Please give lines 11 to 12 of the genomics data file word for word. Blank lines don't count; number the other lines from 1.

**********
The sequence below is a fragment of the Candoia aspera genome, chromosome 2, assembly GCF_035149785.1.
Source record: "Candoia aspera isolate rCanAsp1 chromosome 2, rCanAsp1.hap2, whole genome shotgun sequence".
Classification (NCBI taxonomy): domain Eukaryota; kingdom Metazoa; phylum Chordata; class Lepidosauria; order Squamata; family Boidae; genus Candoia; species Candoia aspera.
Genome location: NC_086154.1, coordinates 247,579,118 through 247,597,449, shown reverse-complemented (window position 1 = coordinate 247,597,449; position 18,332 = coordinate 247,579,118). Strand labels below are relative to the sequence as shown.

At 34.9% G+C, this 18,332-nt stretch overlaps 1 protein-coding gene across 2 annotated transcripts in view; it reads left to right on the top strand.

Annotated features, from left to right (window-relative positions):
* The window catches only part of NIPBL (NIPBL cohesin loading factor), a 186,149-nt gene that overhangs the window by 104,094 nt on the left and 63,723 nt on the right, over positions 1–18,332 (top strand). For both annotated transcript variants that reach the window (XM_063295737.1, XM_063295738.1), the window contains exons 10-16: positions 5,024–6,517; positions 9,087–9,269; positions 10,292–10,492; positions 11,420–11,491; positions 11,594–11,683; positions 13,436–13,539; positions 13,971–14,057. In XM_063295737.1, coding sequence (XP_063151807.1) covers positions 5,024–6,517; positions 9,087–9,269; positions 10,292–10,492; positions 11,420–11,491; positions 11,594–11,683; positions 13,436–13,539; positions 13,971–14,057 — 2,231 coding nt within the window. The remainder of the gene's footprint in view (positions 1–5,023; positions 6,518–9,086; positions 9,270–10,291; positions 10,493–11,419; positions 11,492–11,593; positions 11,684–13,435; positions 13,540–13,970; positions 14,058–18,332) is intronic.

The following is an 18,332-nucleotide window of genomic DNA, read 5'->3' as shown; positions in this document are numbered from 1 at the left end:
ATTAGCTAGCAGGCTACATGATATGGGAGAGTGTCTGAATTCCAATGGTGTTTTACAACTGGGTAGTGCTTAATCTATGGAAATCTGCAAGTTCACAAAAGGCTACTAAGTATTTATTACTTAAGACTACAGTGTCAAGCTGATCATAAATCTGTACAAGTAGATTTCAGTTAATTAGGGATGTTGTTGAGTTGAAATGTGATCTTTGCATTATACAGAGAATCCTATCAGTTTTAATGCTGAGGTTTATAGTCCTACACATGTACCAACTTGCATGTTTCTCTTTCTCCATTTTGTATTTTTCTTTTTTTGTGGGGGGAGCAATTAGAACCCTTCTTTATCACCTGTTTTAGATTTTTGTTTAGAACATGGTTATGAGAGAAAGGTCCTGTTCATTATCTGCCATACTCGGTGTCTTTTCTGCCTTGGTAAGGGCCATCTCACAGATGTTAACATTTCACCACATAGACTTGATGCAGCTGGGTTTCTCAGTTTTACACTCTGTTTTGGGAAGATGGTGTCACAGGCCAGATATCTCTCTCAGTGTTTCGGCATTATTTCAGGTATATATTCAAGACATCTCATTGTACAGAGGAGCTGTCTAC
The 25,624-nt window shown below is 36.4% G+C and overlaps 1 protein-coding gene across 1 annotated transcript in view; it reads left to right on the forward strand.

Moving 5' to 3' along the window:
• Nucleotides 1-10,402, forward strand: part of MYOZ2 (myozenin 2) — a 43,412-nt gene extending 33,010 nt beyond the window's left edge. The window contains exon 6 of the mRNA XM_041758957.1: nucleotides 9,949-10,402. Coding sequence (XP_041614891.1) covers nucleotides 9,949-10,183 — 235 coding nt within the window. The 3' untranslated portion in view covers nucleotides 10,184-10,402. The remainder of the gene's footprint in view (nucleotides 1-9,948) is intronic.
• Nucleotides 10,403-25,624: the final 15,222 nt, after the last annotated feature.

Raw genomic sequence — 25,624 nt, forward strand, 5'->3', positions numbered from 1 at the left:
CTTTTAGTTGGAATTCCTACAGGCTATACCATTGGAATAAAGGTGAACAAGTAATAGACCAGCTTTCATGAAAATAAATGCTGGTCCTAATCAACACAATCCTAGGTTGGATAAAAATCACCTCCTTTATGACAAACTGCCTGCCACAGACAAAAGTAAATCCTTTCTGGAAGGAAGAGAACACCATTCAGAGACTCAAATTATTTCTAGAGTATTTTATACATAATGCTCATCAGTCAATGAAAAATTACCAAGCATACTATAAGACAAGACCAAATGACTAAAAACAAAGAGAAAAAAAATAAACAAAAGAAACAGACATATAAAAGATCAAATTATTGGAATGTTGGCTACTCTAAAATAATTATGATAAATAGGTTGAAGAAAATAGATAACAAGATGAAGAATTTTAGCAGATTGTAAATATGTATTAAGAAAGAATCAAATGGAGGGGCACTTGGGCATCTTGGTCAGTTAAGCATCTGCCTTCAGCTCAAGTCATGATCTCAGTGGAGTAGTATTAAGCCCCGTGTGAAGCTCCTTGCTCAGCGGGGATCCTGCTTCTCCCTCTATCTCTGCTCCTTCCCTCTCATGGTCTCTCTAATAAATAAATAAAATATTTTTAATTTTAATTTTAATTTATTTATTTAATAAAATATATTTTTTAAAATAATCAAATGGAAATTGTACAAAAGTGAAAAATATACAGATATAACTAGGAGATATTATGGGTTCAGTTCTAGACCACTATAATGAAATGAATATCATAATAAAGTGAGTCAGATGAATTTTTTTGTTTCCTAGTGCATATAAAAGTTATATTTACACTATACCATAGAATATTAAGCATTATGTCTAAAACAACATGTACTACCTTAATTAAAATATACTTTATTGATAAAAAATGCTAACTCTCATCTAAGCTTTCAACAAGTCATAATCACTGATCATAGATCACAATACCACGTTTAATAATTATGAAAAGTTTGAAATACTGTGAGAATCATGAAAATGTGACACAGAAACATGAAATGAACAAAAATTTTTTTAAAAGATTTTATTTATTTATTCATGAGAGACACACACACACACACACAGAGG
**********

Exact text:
Moving 5' to 3' along the window:
• Nucleotides 1-10,402, forward strand: part of MYOZ2 (myozenin 2) — a 43,412-nt gene extending 33,010 nt beyond the window's left edge. The window contains exon 6 of the mRNA XM_041758957.1: nucleotides 9,949-10,402. Coding sequence (XP_041614891.1) covers nucleotides 9,949-10,183 — 235 coding nt within the window. The 3' untranslated portion in view covers nucleotides 10,184-10,402. The remainder of the gene's footprint in view (nucleotides 1-9,948) is intronic.